By Wael Eskandar
Nabil Elboustany was on his way to Sinai on 6 October to meet his brother Tarek for vacation. At a checkpoint just outside Sharm El-Sheikh, the police performed a background check on Nabil and found him on their system due to an old case that included trumped up charges of which he had been acquitted. Tarek arrived to the checkpoint only to find the police adamant, even after Nabil had presented a copy of his acquittal which he carried with him. Tarek’s friend, who was also present at the time, attempted to win the officer’s favour, but while talks were underway, the military stepped in to take Nabil to a nearby camp in Sinai.
Tarek went with his brother in the army jeep to the camp. Upon their arrival, he was told he was not allowed into the camp, and so he decided to wait outside for his brother’s release. By nightfall, the military issued Tarek a stern warning that he may himself arrested or worse if he didn’t leave. Reluctantly, Tarek left the camp, returning the next day only to find what he had feared the most had happened, the army had disappeared his brother Nabil.
Nabil’s story is of a state gone renegade beyond its traditional framework of oppression. Tarek proceeded to look for his brother in numerous army camps in Suez and Ismailia. He was keen to pursue every legal means to find his brother so as not to upset authorities who seem to take offense to any public calls for justice. Yet all of Tarek’s attempts have failed. He found out through some back channels that his brother is in Ismailiya, while some other sources indicated he was in Suez. But the official military story remains that they don’t have him. He is not sure if Nabil is being kept until after elections, or if his brother will be slapped with trumped up charges related to some random terror case as we’ve seen happen before.
The entire legal system in Egypt, along with rights defenders and diplomats seem helpless in the face of a military that has decided to disappear a young man on a whim and deny his family even the right to know why this has happened to him. In fact, the current order has deemed citizens searching for their rights, impotent and incapable of addressing injustices inflicted upon them or their loved ones.
There have been 215 cases of forced disappearances documented in August and September alone by the Egyptian Commission for Rights and Freedom (ECRF), according to its director Mohamed Lotfy. Earlier, there have been 163 cases documented by the campaign Freedom for the Brave from April to June.
The forced disappearances, the impunity, the lawlessness by which the current regime operates are signs of a disintegrating state. The most dangerous indication of the forced disappearances is that the state’s own oppressive mechanisms enforced by the law don’t seem enough, and so the state is forced to enter into extrajudicial immoral measures in order to handle perceived threats. It’s not just forced disappearances, but several incidents of assassinations or extrajudicial killings have taken place over the course of the last few months.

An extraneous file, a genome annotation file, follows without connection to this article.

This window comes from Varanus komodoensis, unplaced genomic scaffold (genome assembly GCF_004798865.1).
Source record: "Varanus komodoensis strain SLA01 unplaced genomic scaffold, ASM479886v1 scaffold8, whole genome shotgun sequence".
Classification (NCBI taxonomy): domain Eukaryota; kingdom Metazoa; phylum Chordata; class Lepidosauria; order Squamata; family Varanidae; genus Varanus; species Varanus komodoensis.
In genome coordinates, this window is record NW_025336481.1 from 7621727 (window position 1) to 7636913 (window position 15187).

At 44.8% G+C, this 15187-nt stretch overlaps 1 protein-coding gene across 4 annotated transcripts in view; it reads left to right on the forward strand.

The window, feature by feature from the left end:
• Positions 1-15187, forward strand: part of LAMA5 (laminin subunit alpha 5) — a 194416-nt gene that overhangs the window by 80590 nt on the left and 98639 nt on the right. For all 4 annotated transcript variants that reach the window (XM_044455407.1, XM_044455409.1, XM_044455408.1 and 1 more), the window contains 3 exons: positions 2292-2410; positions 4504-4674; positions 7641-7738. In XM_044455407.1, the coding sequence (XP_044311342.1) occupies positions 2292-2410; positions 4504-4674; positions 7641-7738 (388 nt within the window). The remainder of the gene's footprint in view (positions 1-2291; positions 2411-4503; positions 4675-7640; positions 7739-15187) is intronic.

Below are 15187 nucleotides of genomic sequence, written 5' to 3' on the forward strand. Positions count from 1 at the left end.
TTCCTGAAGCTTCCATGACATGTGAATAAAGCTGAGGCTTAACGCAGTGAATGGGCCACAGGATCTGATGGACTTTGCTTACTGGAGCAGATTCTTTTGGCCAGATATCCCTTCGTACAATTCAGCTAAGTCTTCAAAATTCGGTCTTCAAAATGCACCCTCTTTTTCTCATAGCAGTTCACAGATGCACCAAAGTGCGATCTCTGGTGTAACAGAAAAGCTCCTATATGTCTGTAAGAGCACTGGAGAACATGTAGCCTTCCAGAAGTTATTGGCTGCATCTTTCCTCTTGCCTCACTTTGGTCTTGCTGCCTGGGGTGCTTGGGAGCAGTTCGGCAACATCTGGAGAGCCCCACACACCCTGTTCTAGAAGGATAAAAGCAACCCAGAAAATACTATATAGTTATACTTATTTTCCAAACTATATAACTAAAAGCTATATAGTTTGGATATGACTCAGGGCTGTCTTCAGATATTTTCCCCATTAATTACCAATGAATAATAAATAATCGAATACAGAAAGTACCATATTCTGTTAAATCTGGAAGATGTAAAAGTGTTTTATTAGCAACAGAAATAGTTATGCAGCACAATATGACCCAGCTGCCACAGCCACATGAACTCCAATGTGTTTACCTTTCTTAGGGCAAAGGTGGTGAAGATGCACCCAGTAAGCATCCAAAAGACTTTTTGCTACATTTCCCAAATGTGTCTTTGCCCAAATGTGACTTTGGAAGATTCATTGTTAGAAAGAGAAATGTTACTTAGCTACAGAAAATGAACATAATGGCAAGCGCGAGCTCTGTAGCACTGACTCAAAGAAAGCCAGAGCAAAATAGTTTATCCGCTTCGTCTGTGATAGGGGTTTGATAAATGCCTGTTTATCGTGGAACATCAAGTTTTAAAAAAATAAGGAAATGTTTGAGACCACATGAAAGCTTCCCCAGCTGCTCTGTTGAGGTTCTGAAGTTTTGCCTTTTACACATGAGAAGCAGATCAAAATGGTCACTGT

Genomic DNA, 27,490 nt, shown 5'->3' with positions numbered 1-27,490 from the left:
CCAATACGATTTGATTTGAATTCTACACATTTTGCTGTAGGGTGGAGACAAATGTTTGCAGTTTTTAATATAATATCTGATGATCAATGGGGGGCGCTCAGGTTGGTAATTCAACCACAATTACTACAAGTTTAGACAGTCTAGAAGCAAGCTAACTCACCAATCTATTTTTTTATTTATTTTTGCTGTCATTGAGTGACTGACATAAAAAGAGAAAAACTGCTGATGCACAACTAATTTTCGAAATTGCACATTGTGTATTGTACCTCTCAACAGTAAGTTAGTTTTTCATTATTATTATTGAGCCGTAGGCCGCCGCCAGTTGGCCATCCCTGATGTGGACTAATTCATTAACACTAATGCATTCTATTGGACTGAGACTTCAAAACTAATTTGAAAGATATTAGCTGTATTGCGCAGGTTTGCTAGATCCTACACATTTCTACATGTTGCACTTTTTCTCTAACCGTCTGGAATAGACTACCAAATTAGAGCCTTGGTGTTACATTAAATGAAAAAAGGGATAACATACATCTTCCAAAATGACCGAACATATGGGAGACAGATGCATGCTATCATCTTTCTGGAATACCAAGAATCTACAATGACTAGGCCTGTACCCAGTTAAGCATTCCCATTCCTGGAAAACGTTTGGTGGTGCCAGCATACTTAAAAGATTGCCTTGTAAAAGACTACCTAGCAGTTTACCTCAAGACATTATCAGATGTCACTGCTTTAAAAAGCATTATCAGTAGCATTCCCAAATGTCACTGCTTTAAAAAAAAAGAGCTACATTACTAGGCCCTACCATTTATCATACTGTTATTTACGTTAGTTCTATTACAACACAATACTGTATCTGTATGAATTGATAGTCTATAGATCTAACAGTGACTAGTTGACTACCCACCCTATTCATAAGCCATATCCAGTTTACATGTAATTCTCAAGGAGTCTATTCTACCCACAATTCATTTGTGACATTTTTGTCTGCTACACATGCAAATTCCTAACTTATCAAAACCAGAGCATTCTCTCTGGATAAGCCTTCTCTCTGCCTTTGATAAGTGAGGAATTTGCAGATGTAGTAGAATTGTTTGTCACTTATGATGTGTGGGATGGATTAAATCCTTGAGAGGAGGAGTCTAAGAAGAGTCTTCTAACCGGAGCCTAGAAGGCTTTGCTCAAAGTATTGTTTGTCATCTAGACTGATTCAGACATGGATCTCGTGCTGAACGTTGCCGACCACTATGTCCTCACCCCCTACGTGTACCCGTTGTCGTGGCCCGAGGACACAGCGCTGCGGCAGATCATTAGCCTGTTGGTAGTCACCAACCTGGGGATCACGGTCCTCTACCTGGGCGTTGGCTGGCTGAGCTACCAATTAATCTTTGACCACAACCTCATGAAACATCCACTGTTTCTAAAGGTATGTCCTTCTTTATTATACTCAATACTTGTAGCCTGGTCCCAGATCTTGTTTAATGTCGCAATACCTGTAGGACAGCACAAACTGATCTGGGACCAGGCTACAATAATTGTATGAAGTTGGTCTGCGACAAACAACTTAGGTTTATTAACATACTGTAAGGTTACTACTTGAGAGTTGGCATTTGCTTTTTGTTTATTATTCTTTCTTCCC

When there is no order, people’s beliefs about what the state does changes, and instead of respect for the body that purportedly upholds justice, it turns into resentment and every act of money collection is viewed as extortion.
Similarly, in a shocking yet not so surprising move that reeks of fear or resentment, (both of which should not be the basis of governing), a scientific lecture about the planet Mars by scientist Essam Heggy was cancelled due to security reasons. It is known that Heggy was critical of the AIDS cure announced by the army in February 2014.
Faith in the current regime and its promised reforms is already fading, with an extremely low turnout, doctored yet again by the elections apparatus to reach over 26% instead of the 6% announced by the head of the judges club. It is unclear who believes the presently announced number.
As Egypt turns more towards its old stable oligarchy through a new legitimately stillborn parliament full of notoriously corrupt figures, western powers remain content with the trajectory, as long as their own economy is thriving.
Nabil and hundreds like him languish in prisons without charge. His family and many others are living a nightmare unable to find a son or daughter forcibly disappeared. What’s worse, the regime’s actions are sponsored by the international community’s indifference or complicit silence.
The silence is justified by a desire for a ‘stable Egypt’ under Al-Sisi, yet that doesn’t seem to be the case. Workers are becoming disgruntled as the country moves towards an economic abyss. The pound is losing worth and there is a marked increase in the intensity of strikes such as the recent Mahalla strike which started 19 October.
Al-Sisi prepares to visit the UK to obtain even more international support, and all of the Nabils out there will not matter inside rooms where the most sinister deals are drawn up at the expense of individuals. The most we’d ever get is a complacent question, shrugged off by the visiting oppressor and accepted by a sinister politician enabling the disappearance of Nabil and many others like them.
To the populace, Nabil is just another name. People disappearing or ending up in prisons tend to seem like numbers in “the war against terror”. But those people are real, and so are their families and their sufferings. Individuals who support this regime’s actions are real as well. The deals they strike at the expense of others are also very real. As the state resorts to extrajudicial measures to punish its citizens, it starts to disintegrate, and so does our humanity with our continued silence.
Wael Eskandar is an independent journalist and blogger based in Cairo. He is a frequent commentator on Egyptian politics and has written for Ahram Online, Egypt Independent, Counterpunch, and Jadaliyya, among others. He blogs at notesfromtheunderground.net